Note: I’m sorry for the quality of these photos in advance. I wasn’t in the greatest seat for taking photos!
Work and play are words used to describe the same thing under differing conditions.
@joshuadavis is an amazing designer and artist. He’s been featured in any number of museums around the work, including New York’s Cooper-Hewitt National Design Museum. He works with a whole range of designers, artists and musicians (including Deadmau5). He even designed the face of IBM’s Watson!
Joshua writes vector based assets to design art: he creates generative prints. He defines rules, boundaries, assets then runs a script to build the art. Joshua uses Processing for his art - he loads in SVG assets, then writes programs to generate randomisation.
Joshua’s talk was all about what was play, and how we can extend play into becoming our lives and our work. He ran a quick survey/sample of a whole range of people and asked, “what’s the opposite of work?”
- Adults defined it as play.
- Kids defined it as lazy, home, relaxing, boring, hard, not work.
What can we learn from those kids? That work and play aren’t antonyms, they’re synonyms.
Marc Thiele invited Joshua to Beyond Tellerrand. He was inspired by a ‘crazy’ church’s stained glass to try and recreate stained glass representations of his art. He took the outputs of his SVG art, silkscreen printers film and inkjet printing to make window art.
The message here: Try - we don’t know if we’ll succeed but that’s play!
Joshua is a huge believer in inspiration hunting (an important part of ‘playing’), which can turn into work. Be inspired by everything, play! Joshua is inspired by crazy hotel carpets - Joshua has a file of ‘f***ed up hotel carpets’. He’s inspired by skateboarding, shoes, churches, cellar floors. Things that he loved as a kid, and now that he’s a big kid, it’s even easier. He’s even got a half-pipe in his backyard!
Create complexity from simplicty
Joshua believes strongly in the idea of creating complexity from simplicity. Taking a very simple idea: what happens if we take this little design into a kaleidoscope, Joshua’s methods are all about using simple concepts to build complexity: using a reflection system to make SVG art components, then putting them into a composition, repeating the process until Joshua like it; using colours in arrays to allow him to simply pick and select what colours he wants.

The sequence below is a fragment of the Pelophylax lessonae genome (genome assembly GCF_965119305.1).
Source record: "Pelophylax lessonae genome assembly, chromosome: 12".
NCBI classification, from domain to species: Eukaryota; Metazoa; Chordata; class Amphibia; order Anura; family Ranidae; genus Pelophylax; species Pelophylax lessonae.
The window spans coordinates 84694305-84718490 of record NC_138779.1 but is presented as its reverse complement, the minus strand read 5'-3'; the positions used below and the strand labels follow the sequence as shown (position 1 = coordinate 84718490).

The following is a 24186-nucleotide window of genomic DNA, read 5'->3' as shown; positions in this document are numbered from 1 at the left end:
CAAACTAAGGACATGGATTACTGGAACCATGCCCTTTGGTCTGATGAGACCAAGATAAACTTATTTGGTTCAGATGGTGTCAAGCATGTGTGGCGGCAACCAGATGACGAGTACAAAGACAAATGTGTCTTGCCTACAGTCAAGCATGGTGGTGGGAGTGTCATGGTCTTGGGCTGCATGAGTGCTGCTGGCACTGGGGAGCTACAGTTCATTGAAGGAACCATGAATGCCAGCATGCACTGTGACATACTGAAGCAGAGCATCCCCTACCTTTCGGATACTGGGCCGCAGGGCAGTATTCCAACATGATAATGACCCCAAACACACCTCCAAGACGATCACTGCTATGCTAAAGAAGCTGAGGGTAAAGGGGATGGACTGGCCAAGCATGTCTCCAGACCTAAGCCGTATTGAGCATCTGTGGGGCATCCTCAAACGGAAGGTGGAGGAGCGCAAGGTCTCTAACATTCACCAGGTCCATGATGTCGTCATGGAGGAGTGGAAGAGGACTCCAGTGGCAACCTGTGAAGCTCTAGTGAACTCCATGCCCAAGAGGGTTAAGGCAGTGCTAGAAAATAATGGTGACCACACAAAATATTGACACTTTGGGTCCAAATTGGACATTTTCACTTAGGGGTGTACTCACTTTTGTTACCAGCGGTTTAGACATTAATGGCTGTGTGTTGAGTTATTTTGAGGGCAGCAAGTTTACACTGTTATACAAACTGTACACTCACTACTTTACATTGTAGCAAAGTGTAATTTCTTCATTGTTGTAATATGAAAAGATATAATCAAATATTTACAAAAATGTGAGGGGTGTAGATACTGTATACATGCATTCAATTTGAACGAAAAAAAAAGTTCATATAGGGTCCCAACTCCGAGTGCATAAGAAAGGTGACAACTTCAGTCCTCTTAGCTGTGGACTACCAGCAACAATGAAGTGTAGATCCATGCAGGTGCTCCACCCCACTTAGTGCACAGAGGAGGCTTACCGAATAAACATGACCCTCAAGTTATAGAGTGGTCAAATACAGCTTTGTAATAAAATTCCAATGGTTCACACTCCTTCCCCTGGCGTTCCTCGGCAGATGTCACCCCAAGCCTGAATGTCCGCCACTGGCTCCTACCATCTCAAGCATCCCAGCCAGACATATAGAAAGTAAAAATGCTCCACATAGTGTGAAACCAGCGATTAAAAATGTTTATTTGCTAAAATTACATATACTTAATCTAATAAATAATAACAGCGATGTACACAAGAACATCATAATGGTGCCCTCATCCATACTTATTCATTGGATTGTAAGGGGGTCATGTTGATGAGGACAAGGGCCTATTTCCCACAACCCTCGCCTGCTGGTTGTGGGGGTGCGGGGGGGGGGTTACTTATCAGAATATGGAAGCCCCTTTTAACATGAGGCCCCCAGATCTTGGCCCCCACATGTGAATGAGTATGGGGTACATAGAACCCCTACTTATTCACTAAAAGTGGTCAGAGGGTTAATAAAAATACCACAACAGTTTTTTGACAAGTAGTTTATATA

SVG artifacts ready for loading into Processing
Some of the art that Joshua has generated
Escape your tools
Joshua keeps sane by escaping his tools - he always pushes to take his art and his ideas from digital to physical. There’s often a different feel and representation by turning it into a physical product.
At a workshop for his students held at Anderson Ranch, Joshua got his students to write programs to make truly new media, then got them to print them out and silkscreen them as artworks. Another workshop had them making a skateboard template: they turned programs into skateboard designs by sending them to a CNC router to cut into blank skateboard decks. Joshua called on us to be inspired by the tools you use everyday, but take them to a different medium. From SVG Processing art to hand-drawn skateboards.
Decks with Joshua Davis’ art ready for printing
Joshua encouraged us to always continue to push the ideas of play. When you play, the type of work you make is the type of work you’ll get hired to do. Some ideas Joshua had for introducing play were:
- keep it simple (for example, take a simple idea or piece of art, utilise a Lindenmayer system to randomise it, and discover what is unexpected)
- Enjoy the failures and the process that you took to get there (for example, Joshua took a simple random character that he’d generated which didn’t work as art but he made it into a font)
- Freak people out: the shock brings something new
Embrace Collaboration: work with others in different spaces, including especially public spaces. Learn from the collaboration: the different perspective can show you a different way to approach your art. Joshua threw up a picture of how he was teaching his little girl to watercolor a paint-by-numbers picture of some koi. Joshua’s part of the picture was very true-to-life with accurate color representation and matching the lines exactly. But his daughter didn’t think like that: she wanted the waves to look like rainbows, and created a whole random mess of colours as she saw fit. It kind of blew Joshua away.
Headphones Joshua designed for Deadmau5
The Deadmau5 LED head!
Public collaboration is even more interesting. It’s a win-win if you can get people involved, because you can have entirely unexpected art emerge.Building on the idea of using digital tools to start with but creating a final product in analogue, a mural Joshua created in Barcelona started hand-drawn mural generated, then drawn in pen, then lined in pen. But the most creative and exciting art emerged in the second iteration, done in Mexico: a hand-drawn generated mural, for which Joshua then invited random conference attendees to colour and draw in pen, then he lined the art in pen.
Cool How-to: Colour Stealing
Side note: This was the method that Joshua used for ‘colour stealing’: how he took a palette of colour from a photograph ready for his art.
- Take a JPG in Photoshop
- Save for Web as GIF32 no dithered
- View the color table
- Save as a GIF for export
- Joshua uses an Adobe AIR tool that he made to import GIF, select palette of colours that he wants by picking colours from the introduced palette, and he can see what the artifact output will look like with some of his randomised art
- He can then export the hex values of his selected colours to import straight into Processing for playing with.
Update: Video now posted
W3Conf 2013 has now posted Joshua’s talk up on YouTube.